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By: Sean Hemmersmeier

One of Chicago’s mayoral candidates is not like the rest: he has previously been fired by the mayor’s office. That candidate is Garry McCarthy, the former Chicago Police Superintendent, who was fired due to the Laquan McDonald case and controversy over how the police handled the situation. Specifically, McCarthy was released as a result of the police department’s efforts to keep the video of the shooting from going public.

McCarthy thinks he was unjustly fired. When asked during an episode of Chicago Tonight if he feels like a scapegoat, he said “Maybe. … The simple fact is, I was allowed by law to take one action in the Van Dyke case, and that was to put him on paid desk duty. The entirety of that cover-up occurred at City Hall.” McCarthy said that City Hall was in charge of the McDonald video and that Mayor Rahm Emanuel’s law department also fought the release of the video in court. McCarthy claims that the video was not released because of political reasons.

McCarthy wants to distance his campaign from the McDonald incident, saying that the incident has nothing to do with why he is running for mayor. He thinks that the shakedown of the police department after that incident was a political witch hunt and could have been handled better. He brings up the example of the “I can’t breathe” chokehold death of Eric Garner in New York and how they did not fire people within the department for minor disciplinary infractions.

The main policies that McCarthy wants to put in place when in office are related to taxes, the economy of the city, crime and public safety, and the education of children, according to his campaign website.

McCarthy has spent his entire career in law enforcement and thinks that the one thing that needs to be fixed in Chicago before anything else can be addressed is public safety, arguing that “Nothing is going to change in this city until we first make it safe.” His main focus is to make people feel like Chicago is a safe city. Throughout his campaign press tour, McCarthy has repeatedly said that a main reason why he is running is that his friends and other residents are moving out of Chicago due to a lack of safety.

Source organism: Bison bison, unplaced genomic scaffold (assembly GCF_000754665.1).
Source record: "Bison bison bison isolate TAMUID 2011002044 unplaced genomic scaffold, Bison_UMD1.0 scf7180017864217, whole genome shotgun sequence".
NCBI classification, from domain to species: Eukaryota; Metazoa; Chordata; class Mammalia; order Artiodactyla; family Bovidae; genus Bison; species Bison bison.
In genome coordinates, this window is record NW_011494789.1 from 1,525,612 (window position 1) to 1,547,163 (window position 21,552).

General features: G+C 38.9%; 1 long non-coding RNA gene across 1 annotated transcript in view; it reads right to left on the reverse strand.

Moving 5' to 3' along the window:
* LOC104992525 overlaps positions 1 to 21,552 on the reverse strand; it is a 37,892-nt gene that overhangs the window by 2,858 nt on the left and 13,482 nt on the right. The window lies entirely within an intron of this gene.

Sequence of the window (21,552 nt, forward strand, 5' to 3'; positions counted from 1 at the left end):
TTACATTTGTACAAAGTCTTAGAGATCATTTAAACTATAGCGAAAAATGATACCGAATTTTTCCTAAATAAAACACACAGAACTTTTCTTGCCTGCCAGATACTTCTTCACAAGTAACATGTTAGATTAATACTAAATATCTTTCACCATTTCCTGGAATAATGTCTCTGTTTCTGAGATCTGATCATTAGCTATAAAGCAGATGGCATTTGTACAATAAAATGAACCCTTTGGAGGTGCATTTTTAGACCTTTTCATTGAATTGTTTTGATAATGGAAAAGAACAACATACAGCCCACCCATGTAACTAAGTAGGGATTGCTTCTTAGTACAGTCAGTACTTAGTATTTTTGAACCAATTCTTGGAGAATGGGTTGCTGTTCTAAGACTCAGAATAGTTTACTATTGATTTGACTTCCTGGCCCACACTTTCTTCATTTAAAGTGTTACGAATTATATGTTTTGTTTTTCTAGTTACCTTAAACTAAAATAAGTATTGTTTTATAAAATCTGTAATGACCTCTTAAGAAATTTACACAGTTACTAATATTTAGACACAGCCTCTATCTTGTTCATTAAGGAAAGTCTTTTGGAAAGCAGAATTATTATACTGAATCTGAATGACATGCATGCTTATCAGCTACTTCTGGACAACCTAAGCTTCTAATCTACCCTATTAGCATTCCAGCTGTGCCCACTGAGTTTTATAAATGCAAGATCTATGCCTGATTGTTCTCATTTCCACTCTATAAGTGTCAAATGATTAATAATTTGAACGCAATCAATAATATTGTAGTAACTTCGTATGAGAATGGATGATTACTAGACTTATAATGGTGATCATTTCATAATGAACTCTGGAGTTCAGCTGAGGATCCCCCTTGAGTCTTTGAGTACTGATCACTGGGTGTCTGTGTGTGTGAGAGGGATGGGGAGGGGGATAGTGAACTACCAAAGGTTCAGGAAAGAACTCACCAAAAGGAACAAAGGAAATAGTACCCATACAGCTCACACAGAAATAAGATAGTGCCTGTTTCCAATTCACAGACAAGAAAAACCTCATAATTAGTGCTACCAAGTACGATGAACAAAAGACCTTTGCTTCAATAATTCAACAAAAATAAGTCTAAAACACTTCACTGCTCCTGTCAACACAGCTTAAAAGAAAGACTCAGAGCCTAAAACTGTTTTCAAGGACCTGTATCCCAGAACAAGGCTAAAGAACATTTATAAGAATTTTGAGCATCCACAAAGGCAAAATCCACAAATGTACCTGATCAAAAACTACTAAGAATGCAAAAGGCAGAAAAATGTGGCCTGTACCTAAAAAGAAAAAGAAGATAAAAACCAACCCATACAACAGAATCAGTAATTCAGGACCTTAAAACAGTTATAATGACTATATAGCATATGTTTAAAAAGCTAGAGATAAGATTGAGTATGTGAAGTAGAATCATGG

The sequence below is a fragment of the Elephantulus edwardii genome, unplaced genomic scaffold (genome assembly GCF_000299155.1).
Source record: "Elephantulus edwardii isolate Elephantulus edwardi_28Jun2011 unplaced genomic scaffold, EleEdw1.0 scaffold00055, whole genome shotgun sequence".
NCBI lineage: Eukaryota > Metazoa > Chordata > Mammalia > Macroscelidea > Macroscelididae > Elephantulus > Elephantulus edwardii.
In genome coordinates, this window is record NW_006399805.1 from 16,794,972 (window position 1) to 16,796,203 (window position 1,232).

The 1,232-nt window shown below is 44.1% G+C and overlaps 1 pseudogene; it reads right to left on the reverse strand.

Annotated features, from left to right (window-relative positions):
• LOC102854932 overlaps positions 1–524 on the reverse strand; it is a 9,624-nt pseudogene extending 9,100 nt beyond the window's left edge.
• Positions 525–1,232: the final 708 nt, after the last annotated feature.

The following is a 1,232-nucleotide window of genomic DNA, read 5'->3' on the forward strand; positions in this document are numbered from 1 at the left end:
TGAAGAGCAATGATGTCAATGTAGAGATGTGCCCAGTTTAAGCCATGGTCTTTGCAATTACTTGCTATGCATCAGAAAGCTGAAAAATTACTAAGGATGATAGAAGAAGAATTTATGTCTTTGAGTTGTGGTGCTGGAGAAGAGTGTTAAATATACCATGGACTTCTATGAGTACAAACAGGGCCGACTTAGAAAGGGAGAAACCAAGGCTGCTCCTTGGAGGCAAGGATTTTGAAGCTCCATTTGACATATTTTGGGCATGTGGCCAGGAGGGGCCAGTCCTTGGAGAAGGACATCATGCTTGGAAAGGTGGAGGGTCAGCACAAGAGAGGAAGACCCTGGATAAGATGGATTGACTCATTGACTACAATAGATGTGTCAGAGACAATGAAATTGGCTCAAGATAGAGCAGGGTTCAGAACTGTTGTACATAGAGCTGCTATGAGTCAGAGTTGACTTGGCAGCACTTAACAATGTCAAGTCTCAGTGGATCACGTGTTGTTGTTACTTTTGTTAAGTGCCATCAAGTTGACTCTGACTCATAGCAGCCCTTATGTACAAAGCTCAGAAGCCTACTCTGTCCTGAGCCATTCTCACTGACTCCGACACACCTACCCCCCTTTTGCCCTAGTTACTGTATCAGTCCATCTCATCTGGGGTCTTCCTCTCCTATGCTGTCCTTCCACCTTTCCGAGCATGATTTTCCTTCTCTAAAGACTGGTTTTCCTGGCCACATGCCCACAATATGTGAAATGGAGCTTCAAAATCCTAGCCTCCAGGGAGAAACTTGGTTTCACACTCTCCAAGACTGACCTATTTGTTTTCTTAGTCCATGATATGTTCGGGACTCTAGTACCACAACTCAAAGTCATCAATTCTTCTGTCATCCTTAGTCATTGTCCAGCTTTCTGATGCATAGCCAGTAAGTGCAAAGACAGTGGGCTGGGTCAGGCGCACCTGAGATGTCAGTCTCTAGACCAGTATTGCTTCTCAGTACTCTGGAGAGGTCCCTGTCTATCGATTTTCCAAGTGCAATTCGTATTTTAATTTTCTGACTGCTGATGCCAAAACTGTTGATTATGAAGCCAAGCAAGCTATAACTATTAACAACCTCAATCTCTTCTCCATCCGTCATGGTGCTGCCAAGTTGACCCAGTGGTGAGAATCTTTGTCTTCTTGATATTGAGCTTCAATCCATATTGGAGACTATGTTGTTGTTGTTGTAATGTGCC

When analyzing the problems within Chicago schools, McCarthy says that “whatever happens outside the schools affects what happens inside them,” meaning that if a kid has to live in violent neighborhood, that violence will affect the child’s education. He also has slammed Emanuel for closing 57 schools between 2013 to 2018, although McCarthy says that he won’t try to reopen any of these schools. McCarthy says he will use the proceeds gained from closing the schools to re-invest in neighborhood schools.

McCarthy’s plan to fix crime in the city is based around a 12-point plan that involves a blue-ribbon panel review of all Chicago police department proceedings, making the police more accountable and accessible to the community and prioritizing anti-gang and illegal firearms arrests. McCarthy’s plan to resolve crime and police-related issues isn’t as radical as those of other mayoral candidates, but it is also less defined, since the 12-point plan does have a lot vague language.

Stopping borrowing, creating stricter budgets and maintaining a strong tax base are the ways that McCarthy wants to run the city’s finances if he gets elected. He sees the “mass exodus” from Chicago as a problem, since that population shrinkage lowers the city’s tax base. McCarthy is also very critical of borrowing money, since he sees that as a short-term solution that doesn’t ultimately fix the problem. In order to get rid of Chicago’s borrowing habits, McCarthy wants to make strict budgets for government departments and put in place performance-based metrics to help keep departments more accountable.

McCarthy’s two main points to help Chicago are to keep residents within the city and to make people feel safe within the city. He sees public safety as the first step to solving Chicago’s issues. The biggest challenge McCarthy will face is public trust, since he was in charge during one of the most problematic times in Chicago police history. However, if the public sees him as a candidate for safety rather than a bureaucrat that was in charge of the police responsible for the  Laquan McDonald incident, he will have a better shot at becoming mayor.

 


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